The US median rental price surged 19.8% year-over-year in January, outpacing monthly starter homeownership costs in the majority of large markets despite competitive buying conditions, according to Realtor.com.
As housing affordability issues rise across the biggest US markets, new data suggests many renters who make the transition to first-time buying could save on monthly payments.
In January, the monthly cost of buying a starter home was more affordable than renting a similar-sized unit in 26 of the 50 largest metros, led by secondary cities such as Birmingham, Ala., Cleveland and Pittsburgh.
With buying conditions remaining competitive nationwide, potential monthly starter home savings are largely attributed to skyrocketing rents. In January, the US median rental price increased by double-digits for the eighth straight month, up 19.8% year-over-year.
Compared to growth in the monthly cost of buying a home with up to two-bedrooms (+11.0% year-over-year), all rental unit sizes posted higher yearly gains in January: Studios, up 21.0% ($256); 1-bedrooms, up 19.2% ($266); and 2-bedrooms, up 19.2% ($323).
SF BFR More Expensive than Single Family Homes
The cost equation becomes more complicated when a single-family rental home enters the mix, but ultimately the end result is that buying is more affordable.
“If you’re making the comparison between buying and renting a single-family home, it is challenging to find comparisons that are using apples-to-apples products,” Ivy Zelman, CEO of Zelman & Associates tells GlobeSt.com.
“Because of this, we did a case study in September 2021, in which we found that, on average, single-family built-for-rent communities were 12% more expensive than comparable single-family for-sale product. So, buying was more affordable.”
She said that when making the comparison between buying a single-family home vs. renting an apartment, Zelman’s data also shows that buying is more affordable.
“This has been the case for the past 13 years,” she said.
Rental Markets ‘Making Up for Lost Time’
Realtor.com chief economist Danielle Hale said in prepared remarks that US rental markets are “more than making up for lost time,” with January data showing national rents continued to surge by double-digits over last year—and at a faster pace than for-sale home prices.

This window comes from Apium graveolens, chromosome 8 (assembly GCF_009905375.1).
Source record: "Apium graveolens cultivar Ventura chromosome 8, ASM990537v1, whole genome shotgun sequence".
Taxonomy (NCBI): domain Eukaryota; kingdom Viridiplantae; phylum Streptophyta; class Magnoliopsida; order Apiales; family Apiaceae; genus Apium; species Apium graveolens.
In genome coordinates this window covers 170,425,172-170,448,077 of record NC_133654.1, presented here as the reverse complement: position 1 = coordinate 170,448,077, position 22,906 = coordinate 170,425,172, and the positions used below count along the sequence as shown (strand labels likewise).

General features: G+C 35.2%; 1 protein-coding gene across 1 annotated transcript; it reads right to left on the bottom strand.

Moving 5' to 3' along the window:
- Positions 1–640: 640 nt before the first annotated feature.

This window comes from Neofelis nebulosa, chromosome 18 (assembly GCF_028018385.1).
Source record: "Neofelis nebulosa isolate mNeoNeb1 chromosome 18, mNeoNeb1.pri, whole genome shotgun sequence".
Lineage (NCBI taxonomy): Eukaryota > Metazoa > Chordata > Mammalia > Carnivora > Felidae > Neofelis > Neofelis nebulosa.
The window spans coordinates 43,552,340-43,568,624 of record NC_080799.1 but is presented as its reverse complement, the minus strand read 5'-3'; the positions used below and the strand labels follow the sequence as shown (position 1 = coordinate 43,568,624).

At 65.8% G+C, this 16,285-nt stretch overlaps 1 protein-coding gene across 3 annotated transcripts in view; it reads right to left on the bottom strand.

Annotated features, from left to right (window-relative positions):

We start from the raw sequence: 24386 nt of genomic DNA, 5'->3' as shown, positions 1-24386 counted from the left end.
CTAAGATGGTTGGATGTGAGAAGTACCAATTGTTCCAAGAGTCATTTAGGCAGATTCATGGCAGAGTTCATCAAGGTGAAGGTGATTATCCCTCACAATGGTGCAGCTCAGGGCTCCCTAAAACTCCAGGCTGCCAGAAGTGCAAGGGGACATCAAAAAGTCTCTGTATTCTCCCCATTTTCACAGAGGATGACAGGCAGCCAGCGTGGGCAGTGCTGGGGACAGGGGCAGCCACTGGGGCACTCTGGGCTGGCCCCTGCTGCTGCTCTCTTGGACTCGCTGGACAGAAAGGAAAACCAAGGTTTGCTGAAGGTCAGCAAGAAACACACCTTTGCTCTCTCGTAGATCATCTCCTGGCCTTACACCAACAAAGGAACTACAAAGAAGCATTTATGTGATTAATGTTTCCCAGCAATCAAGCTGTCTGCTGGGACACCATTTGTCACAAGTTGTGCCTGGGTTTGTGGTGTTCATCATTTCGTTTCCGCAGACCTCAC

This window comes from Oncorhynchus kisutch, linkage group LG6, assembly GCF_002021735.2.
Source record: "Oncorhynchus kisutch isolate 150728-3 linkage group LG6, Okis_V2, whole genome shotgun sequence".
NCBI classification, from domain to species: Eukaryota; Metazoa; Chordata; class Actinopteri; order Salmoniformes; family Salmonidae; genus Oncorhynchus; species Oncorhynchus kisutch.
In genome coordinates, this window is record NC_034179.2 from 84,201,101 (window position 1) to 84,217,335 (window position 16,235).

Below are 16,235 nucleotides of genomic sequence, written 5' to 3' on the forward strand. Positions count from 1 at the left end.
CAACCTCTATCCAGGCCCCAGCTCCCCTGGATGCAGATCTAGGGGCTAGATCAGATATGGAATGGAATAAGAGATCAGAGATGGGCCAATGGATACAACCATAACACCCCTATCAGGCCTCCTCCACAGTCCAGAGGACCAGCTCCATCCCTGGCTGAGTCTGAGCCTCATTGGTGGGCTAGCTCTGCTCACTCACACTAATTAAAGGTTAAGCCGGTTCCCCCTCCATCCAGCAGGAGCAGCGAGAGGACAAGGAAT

“So much faster, in fact, that even as monthly starter home costs increased in many of the markets that favored buying, rents for a similar-sized unit were 20% higher,” she said.
Tech Cities Offer Relatively Affordable Rents
Big tech cities, where real estate typically comes at a premium, dominated January’s top markets that favored renting over buying a starter home. In these markets, rents have been making a strong comeback from their 2021 slowdown, partly driven by higher rent growth among studios common to big tech cities than larger units.
Still, as first-time buyers face particularly limited inventory and expensive asking prices in big tech cities, renting continues to present a more affordable option. Additionally, for-sale inventory in major tech hubs typically includes a relatively high share of condos, which often come with a hefty HOA fee that can drive up monthly homeownership costs.
Why First-Time Buyers Might Rent
Shannon Livingston, principal at RREAF Communities, tells GlobeSt.com that she’s seen housing costs increase dramatically in both for-sale and for rent housing, but on a monthly basis, purchasing is still the better option.
“Home equity continues to be the most accessible path to building wealth,” Livingston said. “Rents are up by 17% year-over-year, but home values are up 23%, making ownership a smart financial decision.
“In most major metro areas in Texas, exponential job growth has led to explosive growth in new community development. However, the ongoing housing-to-job imbalance means that anyone waiting on the sidelines for prices to recede likely won’t see that happen. Now is the time to be buying. Couple this with the move to work-from-home and the rise in people trading in their nine-to-five for entrepreneurship and owning your home allows for another level of flexibility.”
Still, there are reasons why a first-time buyer would choose to rent, Livingston continued. They may not have the down payment or credit score needed to make that purchase. For others, it is simply a lifestyle choice.
Rents Outpacing Interest Rates
Finances, though, might trump this latter consideration.
“Interest rates are increasing this year, but rising rents are far outpacing those rates,” Stacie Egan Bender of Sotheby’s International Realty in Rumson, N.J., tells GlobeSt.com. “The most significant upside to buying as opposed to renting is the ability to build equity in your home.”